Cut back, downsize, condense, economize, curtail, decrease, lower, slice, trim the fat, mark down, prune, slash, pare back, shave off … no matter how you state it, cost-cutting is something we’re all too familiar with of late. Any of these terms, when stated by a superior, could cause cold chills to run down a subordinate’s spine. But when an underling uses the same words in a conversation with his boss, it can turn that negative connotation into a positive.
Just as we’re each responsible for our personal budgets and cost-cutting when needed, the same should hold true for your position as a self-storage property manager. Little things you cut back on can add up quickly. For example, how many pens do you have to purchase each year because they simply vanish? But put a large silk flower on top, stick a few into a clay flower pot, and then stand back and be amazed at how long those dozen-for-a-dollar pens last.
Some self-storage properties already run on such a tight shoestring, they make Old Mother Hubbard feel like a rich lady. Others operate with as much fat and waste as the federal government. Somewhere in the middle is where we should all strive to be. Even for those with a rich budget, cost-cutting opportunities are all around if you simply look at things through a different set of glasses. Ask yourself, “If this purchase were coming out of my pocket, do I still believe I’m making a decision that offers the best value for the dollars spent?”
Some of the best ways I’ve found to maximize our self-storage facility’s budget dollars is to never assume I’m getting the best price on a service since “we’ve always done business this way in the past.” Below I share some of my favorite ways to save. I hope they inspire you to consider how you can maximize your value as an employee while looking out for the investor’s bottom line.
1. Research Prices Online
Each time you need an item, check several sources for the best pricing. The Internet is your friend. If you order online often, consider establishing an Amazon Prime account. The membership cost far outweighs what you’ll save in shipping costs for everyday operating supplies.
Or order office supplies (quarterly if need be) totaling $250 or more from Costco, and they’ll deliver it right to your office. Bulk purchasing can be very cost-effective, so always keep it in mind as an option. With delivery services, there’s no more wasted time lugging cases of paper home from the local office-supply store. I do still enjoy roaming store aisles once in awhile for inspiration, but now it’s a pleasurable experience and not a chore.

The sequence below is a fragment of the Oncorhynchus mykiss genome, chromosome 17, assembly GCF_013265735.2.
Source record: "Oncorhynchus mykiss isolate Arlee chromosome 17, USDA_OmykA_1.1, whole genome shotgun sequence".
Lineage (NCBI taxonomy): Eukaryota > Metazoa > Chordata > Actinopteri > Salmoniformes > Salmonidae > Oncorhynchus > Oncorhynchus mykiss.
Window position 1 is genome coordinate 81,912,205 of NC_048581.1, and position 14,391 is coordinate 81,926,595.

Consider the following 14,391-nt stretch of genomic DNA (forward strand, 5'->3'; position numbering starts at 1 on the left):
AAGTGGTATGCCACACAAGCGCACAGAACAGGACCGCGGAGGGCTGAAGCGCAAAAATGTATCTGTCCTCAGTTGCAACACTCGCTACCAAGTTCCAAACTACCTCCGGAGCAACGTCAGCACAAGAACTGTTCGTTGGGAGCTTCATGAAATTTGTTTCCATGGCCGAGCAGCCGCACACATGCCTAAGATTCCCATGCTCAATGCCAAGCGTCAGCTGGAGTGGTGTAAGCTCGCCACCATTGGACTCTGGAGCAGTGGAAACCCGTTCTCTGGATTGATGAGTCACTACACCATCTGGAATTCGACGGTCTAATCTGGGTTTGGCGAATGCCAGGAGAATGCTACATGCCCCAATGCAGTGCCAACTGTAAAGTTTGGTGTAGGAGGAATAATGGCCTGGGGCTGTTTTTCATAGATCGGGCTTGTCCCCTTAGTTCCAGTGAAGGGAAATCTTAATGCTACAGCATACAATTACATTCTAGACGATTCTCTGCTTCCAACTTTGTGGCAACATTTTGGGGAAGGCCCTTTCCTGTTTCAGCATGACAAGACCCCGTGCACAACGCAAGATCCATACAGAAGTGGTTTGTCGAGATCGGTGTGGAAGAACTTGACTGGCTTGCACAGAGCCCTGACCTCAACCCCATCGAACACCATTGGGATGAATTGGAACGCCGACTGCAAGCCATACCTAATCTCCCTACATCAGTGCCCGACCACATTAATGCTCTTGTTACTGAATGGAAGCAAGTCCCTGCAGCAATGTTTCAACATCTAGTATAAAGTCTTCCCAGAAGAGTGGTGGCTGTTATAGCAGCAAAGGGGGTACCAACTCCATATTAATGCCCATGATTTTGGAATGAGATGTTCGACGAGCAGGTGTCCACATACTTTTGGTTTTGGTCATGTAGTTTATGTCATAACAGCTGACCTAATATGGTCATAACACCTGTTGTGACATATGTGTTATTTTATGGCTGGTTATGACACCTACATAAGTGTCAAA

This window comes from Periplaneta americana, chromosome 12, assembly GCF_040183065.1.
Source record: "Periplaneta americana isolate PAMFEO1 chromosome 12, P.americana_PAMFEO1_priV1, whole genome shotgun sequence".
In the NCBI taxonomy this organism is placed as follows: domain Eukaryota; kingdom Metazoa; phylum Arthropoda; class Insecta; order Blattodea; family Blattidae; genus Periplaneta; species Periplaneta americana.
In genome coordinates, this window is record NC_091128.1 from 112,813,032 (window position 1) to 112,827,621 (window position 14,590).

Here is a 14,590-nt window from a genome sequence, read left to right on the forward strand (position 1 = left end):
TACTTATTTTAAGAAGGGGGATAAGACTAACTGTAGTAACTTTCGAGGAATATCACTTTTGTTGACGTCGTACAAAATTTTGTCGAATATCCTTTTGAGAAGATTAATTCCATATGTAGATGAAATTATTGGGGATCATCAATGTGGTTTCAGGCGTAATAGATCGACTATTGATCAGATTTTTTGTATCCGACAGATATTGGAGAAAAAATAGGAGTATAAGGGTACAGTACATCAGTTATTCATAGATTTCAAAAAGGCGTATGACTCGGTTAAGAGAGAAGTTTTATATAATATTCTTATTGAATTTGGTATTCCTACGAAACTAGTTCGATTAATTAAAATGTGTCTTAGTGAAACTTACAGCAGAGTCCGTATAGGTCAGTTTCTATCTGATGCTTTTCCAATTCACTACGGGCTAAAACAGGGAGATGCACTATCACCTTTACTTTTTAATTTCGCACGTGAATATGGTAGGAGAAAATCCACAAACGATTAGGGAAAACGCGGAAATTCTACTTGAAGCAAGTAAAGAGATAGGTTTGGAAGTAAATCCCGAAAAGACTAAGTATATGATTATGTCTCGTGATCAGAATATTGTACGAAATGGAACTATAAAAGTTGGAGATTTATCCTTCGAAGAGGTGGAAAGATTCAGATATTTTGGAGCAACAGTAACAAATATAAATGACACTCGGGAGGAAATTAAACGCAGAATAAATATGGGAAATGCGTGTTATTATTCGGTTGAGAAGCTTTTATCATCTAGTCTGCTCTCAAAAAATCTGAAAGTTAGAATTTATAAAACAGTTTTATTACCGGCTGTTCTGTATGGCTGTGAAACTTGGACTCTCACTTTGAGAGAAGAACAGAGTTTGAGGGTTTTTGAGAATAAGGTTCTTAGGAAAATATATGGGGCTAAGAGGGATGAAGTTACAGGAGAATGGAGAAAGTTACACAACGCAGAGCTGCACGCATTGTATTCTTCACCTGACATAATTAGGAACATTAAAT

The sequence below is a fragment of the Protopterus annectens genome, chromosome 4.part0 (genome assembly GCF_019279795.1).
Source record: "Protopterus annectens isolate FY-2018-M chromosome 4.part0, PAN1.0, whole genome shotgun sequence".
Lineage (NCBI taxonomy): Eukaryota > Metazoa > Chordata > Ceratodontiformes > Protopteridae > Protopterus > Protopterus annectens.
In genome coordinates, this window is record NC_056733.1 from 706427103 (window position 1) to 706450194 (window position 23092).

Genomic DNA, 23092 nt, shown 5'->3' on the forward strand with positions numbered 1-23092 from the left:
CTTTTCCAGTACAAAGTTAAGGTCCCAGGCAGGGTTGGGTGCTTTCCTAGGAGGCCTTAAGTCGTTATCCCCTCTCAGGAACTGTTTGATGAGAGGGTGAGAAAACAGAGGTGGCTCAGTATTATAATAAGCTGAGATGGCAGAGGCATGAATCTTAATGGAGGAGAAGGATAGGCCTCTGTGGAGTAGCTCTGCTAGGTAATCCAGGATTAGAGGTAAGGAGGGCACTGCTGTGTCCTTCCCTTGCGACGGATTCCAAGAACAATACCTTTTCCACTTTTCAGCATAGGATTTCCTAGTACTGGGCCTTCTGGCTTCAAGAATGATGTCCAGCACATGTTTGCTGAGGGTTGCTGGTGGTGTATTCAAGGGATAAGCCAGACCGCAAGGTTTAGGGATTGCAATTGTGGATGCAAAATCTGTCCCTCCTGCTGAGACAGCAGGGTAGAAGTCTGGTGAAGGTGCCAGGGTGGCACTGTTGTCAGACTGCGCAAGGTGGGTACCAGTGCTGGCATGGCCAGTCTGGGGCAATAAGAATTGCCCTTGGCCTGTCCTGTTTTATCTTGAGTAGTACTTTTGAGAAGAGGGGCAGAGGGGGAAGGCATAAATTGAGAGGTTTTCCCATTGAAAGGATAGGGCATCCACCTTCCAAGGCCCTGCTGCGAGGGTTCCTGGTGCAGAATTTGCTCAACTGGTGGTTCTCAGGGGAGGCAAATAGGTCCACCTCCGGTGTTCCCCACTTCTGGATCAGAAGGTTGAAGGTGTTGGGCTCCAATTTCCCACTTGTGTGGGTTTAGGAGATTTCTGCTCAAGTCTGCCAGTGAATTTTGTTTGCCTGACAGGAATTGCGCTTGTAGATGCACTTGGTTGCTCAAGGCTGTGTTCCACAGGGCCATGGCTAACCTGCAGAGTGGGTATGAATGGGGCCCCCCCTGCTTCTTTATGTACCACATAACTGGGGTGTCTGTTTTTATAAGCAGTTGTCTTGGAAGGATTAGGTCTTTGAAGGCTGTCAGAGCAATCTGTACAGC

2. Get Competitive Bids
When you need a service performed—carpet or building cleaning, landscaping or the like—do what corporations do as standard operating practice every day: get competitive bids. Sure, Joe the handyman may be a great guy, but you’ll never learn that Harry is superb unless you give him a chance to bid on a job.
We get a minimum of three bids on any outside service in which we need to hire someone. The absolute lowest price may not always prevail, however, if we meet someone who has the same mindset for the project and gives us outstanding customer service prior to being hired. You always want the best product, end result or value, not necessarily the lowest price.
3. Always Read the Fine Print
No service contract or sale item is worth it if the restrictions are too many, the responsibilities of the provider are too small, the return policy is non-existent or the final, hidden cost with all the trimmings offsets the potential savings. The devil is in the details, and it’s worth the time to read, check out FAQs and learn how a company operates before conducting business with it.